March is the beginning of meteorological spring in the Northern Hemisphere. Frequent spring storms in the United States combined with improvements to Vaisala’s NLDN and GLD360 networks resulted in very large counts of lightning during March 2016. This was true in both the United States and around the globe.
Storms occur in the southeast half of the United States every spring, but this year the March lightning activity was more similar to mid to late April (comparing to past years). The NLDN underwent a substantial upgrade in cloud pulse detection through the summer of 2013, and more than twice as many cloud pulses are now detected since the upgrade than before the summer of 2013.
A particularly intense period of lightning occurrence began on 8 March and lasted several days. A nearly stationary frontal boundary from Texas to the northeast resulted in strong low-level flow from the south bringing copious amounts of moisture northward. There were hundreds of thousands of strokes and rain up to 15 inches in Louisiana and Arkansas during this period. Several additional but less intense multi-day scenarios were established later in the month across the southeast United States that produced very large lightning frequencies.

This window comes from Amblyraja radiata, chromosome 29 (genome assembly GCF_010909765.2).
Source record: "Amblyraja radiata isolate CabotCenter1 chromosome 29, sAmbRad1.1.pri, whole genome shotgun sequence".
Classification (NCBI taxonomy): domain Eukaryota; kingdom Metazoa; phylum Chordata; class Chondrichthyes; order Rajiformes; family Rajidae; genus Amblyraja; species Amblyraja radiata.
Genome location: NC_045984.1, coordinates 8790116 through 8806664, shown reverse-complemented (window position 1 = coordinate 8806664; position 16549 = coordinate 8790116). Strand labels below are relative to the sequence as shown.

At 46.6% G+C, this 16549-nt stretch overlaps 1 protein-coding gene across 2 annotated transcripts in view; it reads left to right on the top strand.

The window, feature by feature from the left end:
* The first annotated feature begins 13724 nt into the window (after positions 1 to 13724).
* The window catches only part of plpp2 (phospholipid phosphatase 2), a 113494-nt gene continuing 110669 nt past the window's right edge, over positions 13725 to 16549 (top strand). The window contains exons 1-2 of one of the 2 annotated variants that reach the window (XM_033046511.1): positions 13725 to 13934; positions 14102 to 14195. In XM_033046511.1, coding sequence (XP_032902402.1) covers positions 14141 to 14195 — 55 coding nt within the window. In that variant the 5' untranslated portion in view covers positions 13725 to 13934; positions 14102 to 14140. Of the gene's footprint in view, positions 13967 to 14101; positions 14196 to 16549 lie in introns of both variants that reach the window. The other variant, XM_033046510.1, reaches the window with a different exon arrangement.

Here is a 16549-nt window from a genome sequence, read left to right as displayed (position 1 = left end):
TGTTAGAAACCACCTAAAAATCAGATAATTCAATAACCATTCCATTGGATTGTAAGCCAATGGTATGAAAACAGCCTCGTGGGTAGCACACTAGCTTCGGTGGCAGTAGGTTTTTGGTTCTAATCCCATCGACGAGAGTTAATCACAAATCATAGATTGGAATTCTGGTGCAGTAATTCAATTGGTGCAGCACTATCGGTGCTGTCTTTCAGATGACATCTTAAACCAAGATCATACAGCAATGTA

Globally, the GLD30 network doubled the number of detections beginning on 18 August 2015. This major change in network performance took place somewhat after the summer lightning maximum in the Northern Hemisphere activity. The increased detection is becoming especially apparent as Northern Hemisphere lightning increases again, and such record counts compared with the same months last year can be expected to continue through 2016.
Since both the NLDN and GLD360 network have been substantially upgraded, the global and United States lightning frequencies reached levels for the month of March not seen in the past as spring storms erupted over the southeast United States.